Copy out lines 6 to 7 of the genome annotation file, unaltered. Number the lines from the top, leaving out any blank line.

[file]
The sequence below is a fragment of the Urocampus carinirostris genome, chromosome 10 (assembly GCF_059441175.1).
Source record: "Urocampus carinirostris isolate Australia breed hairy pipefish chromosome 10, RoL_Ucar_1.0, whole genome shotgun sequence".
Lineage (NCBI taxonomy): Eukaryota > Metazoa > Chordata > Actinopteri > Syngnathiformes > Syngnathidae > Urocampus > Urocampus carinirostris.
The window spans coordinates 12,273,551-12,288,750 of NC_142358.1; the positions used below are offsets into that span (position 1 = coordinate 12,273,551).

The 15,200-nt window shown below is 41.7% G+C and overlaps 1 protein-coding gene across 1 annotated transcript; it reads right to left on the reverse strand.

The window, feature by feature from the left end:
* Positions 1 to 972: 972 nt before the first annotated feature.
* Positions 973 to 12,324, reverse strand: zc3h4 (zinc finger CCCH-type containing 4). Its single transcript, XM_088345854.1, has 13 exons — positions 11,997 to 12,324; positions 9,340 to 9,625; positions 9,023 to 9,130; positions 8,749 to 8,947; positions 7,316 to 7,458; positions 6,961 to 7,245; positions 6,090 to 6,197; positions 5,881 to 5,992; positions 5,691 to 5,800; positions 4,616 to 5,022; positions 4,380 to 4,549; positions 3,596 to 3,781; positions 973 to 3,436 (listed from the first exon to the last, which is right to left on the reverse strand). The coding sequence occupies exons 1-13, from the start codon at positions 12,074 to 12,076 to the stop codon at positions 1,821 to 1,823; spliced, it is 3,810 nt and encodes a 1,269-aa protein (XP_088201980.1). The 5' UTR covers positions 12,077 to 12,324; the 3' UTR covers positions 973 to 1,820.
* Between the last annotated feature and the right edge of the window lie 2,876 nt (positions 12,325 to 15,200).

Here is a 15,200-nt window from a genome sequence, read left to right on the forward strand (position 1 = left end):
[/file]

The window, feature by feature from the left end:
* Positions 1 to 972: 972 nt before the first annotated feature.